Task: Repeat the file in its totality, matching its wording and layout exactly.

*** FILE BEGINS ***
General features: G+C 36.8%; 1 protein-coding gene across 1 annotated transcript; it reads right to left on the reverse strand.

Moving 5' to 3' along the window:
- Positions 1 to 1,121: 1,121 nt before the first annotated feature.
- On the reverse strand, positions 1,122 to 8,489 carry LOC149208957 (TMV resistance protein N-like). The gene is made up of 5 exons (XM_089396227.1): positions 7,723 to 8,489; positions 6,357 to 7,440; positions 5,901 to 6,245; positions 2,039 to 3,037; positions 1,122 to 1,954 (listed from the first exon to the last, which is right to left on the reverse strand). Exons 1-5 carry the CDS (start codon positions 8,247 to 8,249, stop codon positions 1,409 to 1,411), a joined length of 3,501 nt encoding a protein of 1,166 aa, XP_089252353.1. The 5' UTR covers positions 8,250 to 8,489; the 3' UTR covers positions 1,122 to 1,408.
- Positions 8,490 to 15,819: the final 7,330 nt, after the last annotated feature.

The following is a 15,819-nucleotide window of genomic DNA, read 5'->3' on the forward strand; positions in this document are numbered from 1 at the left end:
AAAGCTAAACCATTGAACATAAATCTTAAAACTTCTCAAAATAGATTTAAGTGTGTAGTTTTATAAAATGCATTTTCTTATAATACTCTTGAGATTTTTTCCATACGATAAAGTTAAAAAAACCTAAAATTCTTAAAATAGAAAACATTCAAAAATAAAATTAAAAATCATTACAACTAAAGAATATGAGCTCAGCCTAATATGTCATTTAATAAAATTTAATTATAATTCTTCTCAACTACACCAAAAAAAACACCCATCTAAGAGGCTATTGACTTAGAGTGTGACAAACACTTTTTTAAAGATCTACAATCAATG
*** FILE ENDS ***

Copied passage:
General features: G+C 36.8%; 1 protein-coding gene across 1 annotated transcript; it reads right to left on the reverse strand.

Moving 5' to 3' along the window:
- Positions 1 to 1,121: 1,121 nt before the first annotated feature.
- On the reverse strand, positions 1,122 to 8,489 carry LOC149208957 (TMV resistance protein N-like). The gene is made up of 5 exons (XM_089396227.1): positions 7,723 to 8,489; positions 6,357 to 7,440; positions 5,901 to 6,245; positions 2,039 to 3,037; positions 1,122 to 1,954 (listed from the first exon to the last, which is right to left on the reverse strand). Exons 1-5 carry the CDS (start codon positions 8,247 to 8,249, stop codon positions 1,409 to 1,411), a joined length of 3,501 nt encoding a protein of 1,166 aa, XP_089252353.1. The 5' UTR covers positions 8,250 to 8,489; the 3' UTR covers positions 1,122 to 1,408.
- Positions 8,490 to 15,819: the final 7,330 nt, after the last annotated feature.

The following is a 15,819-nucleotide window of genomic DNA, read 5'->3' on the forward strand; positions in this document are numbered from 1 at the left end:
AAAGCTAAACCATTGAACATAAATCTTAAAACTTCTCAAAATAGATTTAAGTGTGTAGTTTTATAAAATGCATTTTCTTATAATACTCTTGAGATTTTTTCCATACGATAAAGTTAAAAAAACCTAAAATTCTTAAAATAGAAAACATTCAAAAATAAAATTAAAAATCATTACAACTAAAGAATATGAGCTCAGCCTAATATGTCATTTAATAAAATTTAATTATAATTCTTCTCAACTACACCAAAAAAAACACCCATCTAAGAGGCTATTGACTTAGAGTGTGACAAACACTTTTTTAAAGATCTACAATCAATG